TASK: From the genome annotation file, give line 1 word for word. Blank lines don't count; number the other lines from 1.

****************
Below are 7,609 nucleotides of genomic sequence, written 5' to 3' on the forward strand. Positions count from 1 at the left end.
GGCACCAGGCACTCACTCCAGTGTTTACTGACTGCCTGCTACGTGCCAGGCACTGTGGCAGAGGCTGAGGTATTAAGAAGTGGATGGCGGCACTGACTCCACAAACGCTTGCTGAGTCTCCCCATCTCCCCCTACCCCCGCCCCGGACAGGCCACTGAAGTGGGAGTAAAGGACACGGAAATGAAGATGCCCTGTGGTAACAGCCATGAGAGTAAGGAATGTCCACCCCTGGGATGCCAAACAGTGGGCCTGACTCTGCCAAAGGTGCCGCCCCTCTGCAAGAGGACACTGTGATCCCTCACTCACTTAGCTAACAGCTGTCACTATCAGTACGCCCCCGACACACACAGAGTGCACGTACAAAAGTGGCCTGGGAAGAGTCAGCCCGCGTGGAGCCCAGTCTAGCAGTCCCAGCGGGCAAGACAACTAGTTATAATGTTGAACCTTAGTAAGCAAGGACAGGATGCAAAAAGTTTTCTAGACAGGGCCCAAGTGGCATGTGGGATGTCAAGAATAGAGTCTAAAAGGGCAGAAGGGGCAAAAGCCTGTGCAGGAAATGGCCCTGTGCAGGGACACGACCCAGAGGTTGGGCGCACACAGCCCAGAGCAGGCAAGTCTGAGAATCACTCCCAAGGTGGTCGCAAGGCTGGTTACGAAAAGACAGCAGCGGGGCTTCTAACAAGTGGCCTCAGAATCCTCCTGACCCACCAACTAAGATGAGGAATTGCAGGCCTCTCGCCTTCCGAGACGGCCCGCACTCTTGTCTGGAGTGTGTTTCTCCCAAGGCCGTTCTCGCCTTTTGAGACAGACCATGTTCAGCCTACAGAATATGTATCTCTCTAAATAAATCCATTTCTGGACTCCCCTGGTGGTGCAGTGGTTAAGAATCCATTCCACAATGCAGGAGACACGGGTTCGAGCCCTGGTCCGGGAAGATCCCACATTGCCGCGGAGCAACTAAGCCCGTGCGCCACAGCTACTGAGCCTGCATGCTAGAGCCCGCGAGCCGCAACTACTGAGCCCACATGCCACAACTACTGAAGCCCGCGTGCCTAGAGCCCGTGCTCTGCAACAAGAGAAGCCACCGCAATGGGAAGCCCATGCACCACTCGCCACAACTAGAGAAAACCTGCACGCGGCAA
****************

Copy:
Below are 7,609 nucleotides of genomic sequence, written 5' to 3' on the forward strand. Positions count from 1 at the left end.